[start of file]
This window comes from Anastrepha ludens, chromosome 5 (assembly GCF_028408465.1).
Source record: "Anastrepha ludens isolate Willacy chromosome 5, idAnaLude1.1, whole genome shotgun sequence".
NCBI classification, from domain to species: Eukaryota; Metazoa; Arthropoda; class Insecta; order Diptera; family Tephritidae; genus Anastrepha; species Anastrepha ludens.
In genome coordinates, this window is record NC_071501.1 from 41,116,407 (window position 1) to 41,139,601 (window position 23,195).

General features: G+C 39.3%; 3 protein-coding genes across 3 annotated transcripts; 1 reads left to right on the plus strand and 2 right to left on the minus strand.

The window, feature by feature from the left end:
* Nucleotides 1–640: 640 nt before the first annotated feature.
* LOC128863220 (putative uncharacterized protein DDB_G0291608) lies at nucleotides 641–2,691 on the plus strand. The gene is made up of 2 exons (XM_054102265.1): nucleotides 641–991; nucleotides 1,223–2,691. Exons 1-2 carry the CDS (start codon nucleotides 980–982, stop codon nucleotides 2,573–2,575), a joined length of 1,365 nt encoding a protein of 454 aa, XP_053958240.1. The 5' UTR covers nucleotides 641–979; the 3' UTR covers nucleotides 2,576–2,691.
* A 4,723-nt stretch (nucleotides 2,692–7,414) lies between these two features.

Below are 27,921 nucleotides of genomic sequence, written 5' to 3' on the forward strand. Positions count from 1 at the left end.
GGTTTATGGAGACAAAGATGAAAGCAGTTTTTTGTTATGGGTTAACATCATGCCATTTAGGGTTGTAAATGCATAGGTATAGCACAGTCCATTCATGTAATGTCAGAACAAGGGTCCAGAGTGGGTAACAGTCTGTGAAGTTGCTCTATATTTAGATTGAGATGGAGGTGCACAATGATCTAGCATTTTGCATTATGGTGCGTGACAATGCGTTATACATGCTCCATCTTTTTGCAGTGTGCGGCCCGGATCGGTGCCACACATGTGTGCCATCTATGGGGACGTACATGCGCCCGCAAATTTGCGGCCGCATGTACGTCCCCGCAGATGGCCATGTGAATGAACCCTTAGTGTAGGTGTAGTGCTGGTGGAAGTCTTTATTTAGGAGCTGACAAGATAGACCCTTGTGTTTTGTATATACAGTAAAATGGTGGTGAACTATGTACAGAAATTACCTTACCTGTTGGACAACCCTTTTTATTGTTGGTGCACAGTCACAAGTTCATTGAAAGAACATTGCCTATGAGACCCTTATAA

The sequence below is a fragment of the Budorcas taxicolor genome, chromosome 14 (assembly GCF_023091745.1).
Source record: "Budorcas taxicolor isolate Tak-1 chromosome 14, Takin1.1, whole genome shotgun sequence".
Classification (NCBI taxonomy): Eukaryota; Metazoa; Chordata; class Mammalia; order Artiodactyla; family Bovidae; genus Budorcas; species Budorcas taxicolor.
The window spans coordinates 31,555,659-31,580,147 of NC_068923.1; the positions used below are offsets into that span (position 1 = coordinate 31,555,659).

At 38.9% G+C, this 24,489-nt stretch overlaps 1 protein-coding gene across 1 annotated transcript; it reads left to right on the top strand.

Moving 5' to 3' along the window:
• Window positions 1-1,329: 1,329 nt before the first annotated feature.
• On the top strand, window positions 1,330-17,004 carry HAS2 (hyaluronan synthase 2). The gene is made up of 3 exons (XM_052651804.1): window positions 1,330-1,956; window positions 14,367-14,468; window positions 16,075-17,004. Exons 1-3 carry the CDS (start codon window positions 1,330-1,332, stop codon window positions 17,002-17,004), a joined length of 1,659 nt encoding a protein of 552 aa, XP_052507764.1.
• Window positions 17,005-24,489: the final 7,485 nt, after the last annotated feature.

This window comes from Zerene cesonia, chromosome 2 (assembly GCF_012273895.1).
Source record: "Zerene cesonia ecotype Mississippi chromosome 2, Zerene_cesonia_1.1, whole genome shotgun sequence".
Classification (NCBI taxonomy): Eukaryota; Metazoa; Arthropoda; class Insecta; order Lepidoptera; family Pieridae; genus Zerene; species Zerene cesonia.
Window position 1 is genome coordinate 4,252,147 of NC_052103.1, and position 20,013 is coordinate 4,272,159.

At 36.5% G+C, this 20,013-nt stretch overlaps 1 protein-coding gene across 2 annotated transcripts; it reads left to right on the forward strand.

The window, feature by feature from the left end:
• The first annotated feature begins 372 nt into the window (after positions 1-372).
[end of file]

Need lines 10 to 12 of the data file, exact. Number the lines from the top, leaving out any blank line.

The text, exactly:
Below are 27,921 nucleotides of genomic sequence, written 5' to 3' on the forward strand. Positions count from 1 at the left end.
GGTTTATGGAGACAAAGATGAAAGCAGTTTTTTGTTATGGGTTAACATCATGCCATTTAGGGTTGTAAATGCATAGGTATAGCACAGTCCATTCATGTAATGTCAGAACAAGGGTCCAGAGTGGGTAACAGTCTGTGAAGTTGCTCTATATTTAGATTGAGATGGAGGTGCACAATGATCTAGCATTTTGCATTATGGTGCGTGACAATGCGTTATACATGCTCCATCTTTTTGCAGTGTGCGGCCCGGATCGGTGCCACACATGTGTGCCATCTATGGGGACGTACATGCGCCCGCAAATTTGCGGCCGCATGTACGTCCCCGCAGATGGCCATGTGAATGAACCCTTAGTGTAGGTGTAGTGCTGGTGGAAGTCTTTATTTAGGAGCTGACAAGATAGACCCTTGTGTTTTGTATATACAGTAAAATGGTGGTGAACTATGTACAGAAATTACCTTACCTGTTGGACAACCCTTTTTATTGTTGGTGCACAGTCACAAGTTCATTGAAAGAACATTGCCTATGAGACCCTTATAA

The sequence below is a fragment of the Budorcas taxicolor genome, chromosome 14 (assembly GCF_023091745.1).